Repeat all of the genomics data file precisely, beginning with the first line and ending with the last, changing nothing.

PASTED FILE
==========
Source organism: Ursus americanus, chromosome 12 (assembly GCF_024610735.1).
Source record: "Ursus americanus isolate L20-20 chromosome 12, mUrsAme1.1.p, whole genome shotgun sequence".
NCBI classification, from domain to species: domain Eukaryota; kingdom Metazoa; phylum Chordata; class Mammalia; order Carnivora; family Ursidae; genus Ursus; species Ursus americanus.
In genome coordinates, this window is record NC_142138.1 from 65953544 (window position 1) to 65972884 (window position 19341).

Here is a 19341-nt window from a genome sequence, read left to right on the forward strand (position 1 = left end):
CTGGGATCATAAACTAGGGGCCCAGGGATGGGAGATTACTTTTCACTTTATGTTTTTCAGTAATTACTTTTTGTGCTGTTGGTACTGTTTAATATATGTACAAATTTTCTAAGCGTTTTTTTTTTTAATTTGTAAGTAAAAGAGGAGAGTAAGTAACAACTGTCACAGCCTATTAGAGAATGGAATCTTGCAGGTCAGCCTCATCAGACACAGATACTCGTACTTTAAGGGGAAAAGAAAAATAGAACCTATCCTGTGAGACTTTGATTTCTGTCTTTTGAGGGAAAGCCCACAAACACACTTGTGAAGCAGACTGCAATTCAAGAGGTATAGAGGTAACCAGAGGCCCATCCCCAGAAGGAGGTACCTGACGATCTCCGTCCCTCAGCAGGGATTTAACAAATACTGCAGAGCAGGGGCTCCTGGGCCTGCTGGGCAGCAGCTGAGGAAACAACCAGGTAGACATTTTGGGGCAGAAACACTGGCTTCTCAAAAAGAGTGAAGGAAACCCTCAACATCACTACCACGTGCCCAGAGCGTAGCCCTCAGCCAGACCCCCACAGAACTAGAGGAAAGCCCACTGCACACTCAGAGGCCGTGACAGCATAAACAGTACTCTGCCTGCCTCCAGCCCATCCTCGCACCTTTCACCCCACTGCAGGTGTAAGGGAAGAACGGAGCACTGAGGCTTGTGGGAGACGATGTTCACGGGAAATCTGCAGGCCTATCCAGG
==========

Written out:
Source organism: Ursus americanus, chromosome 12 (assembly GCF_024610735.1).
Source record: "Ursus americanus isolate L20-20 chromosome 12, mUrsAme1.1.p, whole genome shotgun sequence".
NCBI classification, from domain to species: domain Eukaryota; kingdom Metazoa; phylum Chordata; class Mammalia; order Carnivora; family Ursidae; genus Ursus; species Ursus americanus.
In genome coordinates, this window is record NC_142138.1 from 65953544 (window position 1) to 65972884 (window position 19341).

Here is a 19341-nt window from a genome sequence, read left to right on the forward strand (position 1 = left end):
CTGGGATCATAAACTAGGGGCCCAGGGATGGGAGATTACTTTTCACTTTATGTTTTTCAGTAATTACTTTTTGTGCTGTTGGTACTGTTTAATATATGTACAAATTTTCTAAGCGTTTTTTTTTTTAATTTGTAAGTAAAAGAGGAGAGTAAGTAACAACTGTCACAGCCTATTAGAGAATGGAATCTTGCAGGTCAGCCTCATCAGACACAGATACTCGTACTTTAAGGGGAAAAGAAAAATAGAACCTATCCTGTGAGACTTTGATTTCTGTCTTTTGAGGGAAAGCCCACAAACACACTTGTGAAGCAGACTGCAATTCAAGAGGTATAGAGGTAACCAGAGGCCCATCCCCAGAAGGAGGTACCTGACGATCTCCGTCCCTCAGCAGGGATTTAACAAATACTGCAGAGCAGGGGCTCCTGGGCCTGCTGGGCAGCAGCTGAGGAAACAACCAGGTAGACATTTTGGGGCAGAAACACTGGCTTCTCAAAAAGAGTGAAGGAAACCCTCAACATCACTACCACGTGCCCAGAGCGTAGCCCTCAGCCAGACCCCCACAGAACTAGAGGAAAGCCCACTGCACACTCAGAGGCCGTGACAGCATAAACAGTACTCTGCCTGCCTCCAGCCCATCCTCGCACCTTTCACCCCACTGCAGGTGTAAGGGAAGAACGGAGCACTGAGGCTTGTGGGAGACGATGTTCACGGGAAATCTGCAGGCCTATCCAGG